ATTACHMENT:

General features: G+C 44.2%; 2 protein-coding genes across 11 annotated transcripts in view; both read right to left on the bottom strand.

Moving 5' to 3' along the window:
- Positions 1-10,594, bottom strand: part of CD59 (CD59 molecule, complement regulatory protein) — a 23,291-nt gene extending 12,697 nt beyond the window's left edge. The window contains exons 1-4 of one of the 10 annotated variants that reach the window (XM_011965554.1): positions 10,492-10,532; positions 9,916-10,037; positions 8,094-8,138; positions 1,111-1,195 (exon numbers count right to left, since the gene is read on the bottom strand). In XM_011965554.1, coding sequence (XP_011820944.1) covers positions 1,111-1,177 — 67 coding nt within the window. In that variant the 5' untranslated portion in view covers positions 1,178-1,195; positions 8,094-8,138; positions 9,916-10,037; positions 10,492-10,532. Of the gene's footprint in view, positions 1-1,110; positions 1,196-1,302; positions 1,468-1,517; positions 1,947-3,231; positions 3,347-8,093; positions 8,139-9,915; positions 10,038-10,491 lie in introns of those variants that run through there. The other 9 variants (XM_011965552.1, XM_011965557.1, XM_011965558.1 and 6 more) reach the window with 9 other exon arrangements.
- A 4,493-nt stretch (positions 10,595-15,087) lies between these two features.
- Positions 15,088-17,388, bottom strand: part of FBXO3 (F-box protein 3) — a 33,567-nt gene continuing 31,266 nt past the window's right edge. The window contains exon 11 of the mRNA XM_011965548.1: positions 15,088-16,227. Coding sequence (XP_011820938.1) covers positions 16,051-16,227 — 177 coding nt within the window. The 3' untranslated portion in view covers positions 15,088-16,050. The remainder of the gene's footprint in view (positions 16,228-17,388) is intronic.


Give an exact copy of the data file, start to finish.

General features: G+C 44.2%; 2 protein-coding genes across 11 annotated transcripts in view; both read right to left on the bottom strand.

Moving 5' to 3' along the window:
- Positions 1-10,594, bottom strand: part of CD59 (CD59 molecule, complement regulatory protein) — a 23,291-nt gene extending 12,697 nt beyond the window's left edge. The window contains exons 1-4 of one of the 10 annotated variants that reach the window (XM_011965554.1): positions 10,492-10,532; positions 9,916-10,037; positions 8,094-8,138; positions 1,111-1,195 (exon numbers count right to left, since the gene is read on the bottom strand). In XM_011965554.1, coding sequence (XP_011820944.1) covers positions 1,111-1,177 — 67 coding nt within the window. In that variant the 5' untranslated portion in view covers positions 1,178-1,195; positions 8,094-8,138; positions 9,916-10,037; positions 10,492-10,532. Of the gene's footprint in view, positions 1-1,110; positions 1,196-1,302; positions 1,468-1,517; positions 1,947-3,231; positions 3,347-8,093; positions 8,139-9,915; positions 10,038-10,491 lie in introns of those variants that run through there. The other 9 variants (XM_011965552.1, XM_011965557.1, XM_011965558.1 and 6 more) reach the window with 9 other exon arrangements.
- A 4,493-nt stretch (positions 10,595-15,087) lies between these two features.
- Positions 15,088-17,388, bottom strand: part of FBXO3 (F-box protein 3) — a 33,567-nt gene continuing 31,266 nt past the window's right edge. The window contains exon 11 of the mRNA XM_011965548.1: positions 15,088-16,227. Coding sequence (XP_011820938.1) covers positions 16,051-16,227 — 177 coding nt within the window. The 3' untranslated portion in view covers positions 15,088-16,050. The remainder of the gene's footprint in view (positions 16,228-17,388) is intronic.